SummerDocs: A Celebration of Robin Williams

An intimate and relevant portrait of the comedian and actor
Robin Williams with Richard Pryor at the 1982 People’s Choice Awards Borsari/HBO

Those shut out of next week’s sold-out Hamptons International Film Festival SummerDoc “Robin Williams: Come Inside My Mind” at Guild Hall will find solace in the upcoming release of the film on HBO on July 16.

Viewed either way, audiences will be treated to an intimate and relevant portrait of the comedian and actor that eschews straight filmography and tragedy mongering in favor of insight and illumination on the life of a complicated, intelligent, talented, and endearing man from those who knew him best.

The film is in the capable hands of Marina Zenovich, whose previous subjects have included Richard Pryor and Roman Polanski. “I do have a fascination — my husband says it’s a compulsion — to make films about complicated men, to unpack someone’s life,” she said last week. 

Confronted with years of film and television work and public interviews, she said “with someone like Robin Williams, I wanted him to tell his own story as much as possible.” Even by restricting her team’s research to things not widely accessible to the public, such as the full tapes of interviews done for Playboy magazine in 1992 and audio from National Public Radio, there was plenty of archival material to mine for the film. 

“We were looking for the times he was more vulnerable.” With a subject who had an irrepressible urge to cavort, she said they often isolated the audio portions from the video available, because the audio often revealed more depth than was apparent — or perhaps a depth that was obscured — in his rapid-fire and clownish delivery.

“It’s surprising how much is online. To show things that haven’t been shown before is getting harder and harder for documentaries,” Ms. Zenovich said. They were lucky to find some childhood footage of him acting and then work he did as a student at Juilliard.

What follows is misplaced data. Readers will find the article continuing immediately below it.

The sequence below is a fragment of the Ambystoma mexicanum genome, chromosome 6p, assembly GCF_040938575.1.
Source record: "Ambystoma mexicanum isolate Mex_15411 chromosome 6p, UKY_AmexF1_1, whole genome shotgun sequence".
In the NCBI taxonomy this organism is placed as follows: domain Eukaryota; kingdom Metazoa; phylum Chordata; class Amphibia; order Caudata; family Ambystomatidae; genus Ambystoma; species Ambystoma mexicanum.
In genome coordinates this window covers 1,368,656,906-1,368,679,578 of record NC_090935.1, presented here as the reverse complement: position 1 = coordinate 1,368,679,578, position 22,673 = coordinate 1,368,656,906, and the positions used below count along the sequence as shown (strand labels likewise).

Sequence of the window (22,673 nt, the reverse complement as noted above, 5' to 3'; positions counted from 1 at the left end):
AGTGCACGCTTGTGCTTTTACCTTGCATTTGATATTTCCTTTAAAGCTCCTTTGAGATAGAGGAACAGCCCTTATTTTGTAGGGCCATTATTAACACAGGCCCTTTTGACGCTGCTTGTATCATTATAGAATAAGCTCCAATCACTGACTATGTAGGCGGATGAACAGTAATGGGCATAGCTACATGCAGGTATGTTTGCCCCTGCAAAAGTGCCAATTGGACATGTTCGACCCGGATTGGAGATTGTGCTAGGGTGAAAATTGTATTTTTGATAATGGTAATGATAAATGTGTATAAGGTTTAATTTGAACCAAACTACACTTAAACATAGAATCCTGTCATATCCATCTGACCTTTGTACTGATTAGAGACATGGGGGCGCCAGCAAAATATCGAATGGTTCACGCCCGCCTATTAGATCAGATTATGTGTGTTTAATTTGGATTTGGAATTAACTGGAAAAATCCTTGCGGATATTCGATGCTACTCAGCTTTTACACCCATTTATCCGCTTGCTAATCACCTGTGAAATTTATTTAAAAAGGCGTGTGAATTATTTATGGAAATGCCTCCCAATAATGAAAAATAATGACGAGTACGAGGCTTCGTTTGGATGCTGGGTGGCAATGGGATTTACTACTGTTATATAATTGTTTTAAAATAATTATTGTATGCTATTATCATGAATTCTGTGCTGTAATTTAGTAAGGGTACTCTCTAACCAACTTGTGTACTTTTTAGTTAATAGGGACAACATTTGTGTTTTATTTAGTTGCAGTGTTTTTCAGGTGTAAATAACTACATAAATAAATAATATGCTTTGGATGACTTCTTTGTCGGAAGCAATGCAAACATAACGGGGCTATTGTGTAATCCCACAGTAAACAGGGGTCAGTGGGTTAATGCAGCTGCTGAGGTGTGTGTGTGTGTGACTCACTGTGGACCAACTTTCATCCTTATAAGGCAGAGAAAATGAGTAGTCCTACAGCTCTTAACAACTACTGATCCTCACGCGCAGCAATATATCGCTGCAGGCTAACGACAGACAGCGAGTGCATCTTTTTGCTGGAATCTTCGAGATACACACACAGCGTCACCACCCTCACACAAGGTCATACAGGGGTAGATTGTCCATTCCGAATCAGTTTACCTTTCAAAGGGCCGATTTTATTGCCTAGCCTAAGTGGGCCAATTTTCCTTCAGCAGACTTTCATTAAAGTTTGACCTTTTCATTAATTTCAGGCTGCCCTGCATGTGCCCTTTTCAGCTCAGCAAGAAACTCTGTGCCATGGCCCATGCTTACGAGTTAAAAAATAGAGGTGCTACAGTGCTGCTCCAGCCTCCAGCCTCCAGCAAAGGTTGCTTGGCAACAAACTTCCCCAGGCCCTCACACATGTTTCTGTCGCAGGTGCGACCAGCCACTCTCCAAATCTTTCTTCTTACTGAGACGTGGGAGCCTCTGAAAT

Then there were multiple interviews with family, close friends, and colleagues to help give the pieces context. “You’re in a hard spot. You’re trying to show someone and how they were before, but you’re not the expert, you’re asking people who were there. It’s important to get them to trust you to open up and that you will not use their vulnerability in the wrong way.”

Billy Crystal, Eric Idle, Pam Dawber, and Whoopi Goldberg are among his celebrity friends interviewed. Family members provide further memories of who he was off camera. “Everyone wanted to show up for Robin. They miss him so much. They miss his take on the world. . . . He spoke so well to the nuances of politics and was so well read. He knew so much about the world,” Ms. Zenovich said. “One thing I learned from this process is how smart he was.”

Her goal was to make a documentary that was a celebration of his life. Those who view the film through the prism of the recent suicides of Anthony Bourdain and Kate Spade (who was said to have studied Williams’s example) could be disappointed with the lack of time the film spends on his death.

“When you’re making a film, in the end you have these found objects. When you rub them together, you only get what you can get from them,” she said. “It’s up to you and your team through your understanding of who that person is, what they went through, and how they lived up to that” to bring all of it together for the film. While the suicide was not the focus, “it was the elephant in the room,” the inevitable conclusion, she said. “We didn’t really want to make a film about that. In a different outlet, it would be the first question asked, but that was not what this film was about.”

Speaking publicly for the first time since both the film’s trailer was released and the two high-profile suicides earlier this month, Ms. Zenovich said the overwhelming response the trailer had received helped her realize how much people loved Williams, but she was still processing the sadness of the news of Bordain’s and Spade’s suicides. “I am glad the film is helping people talk about it.”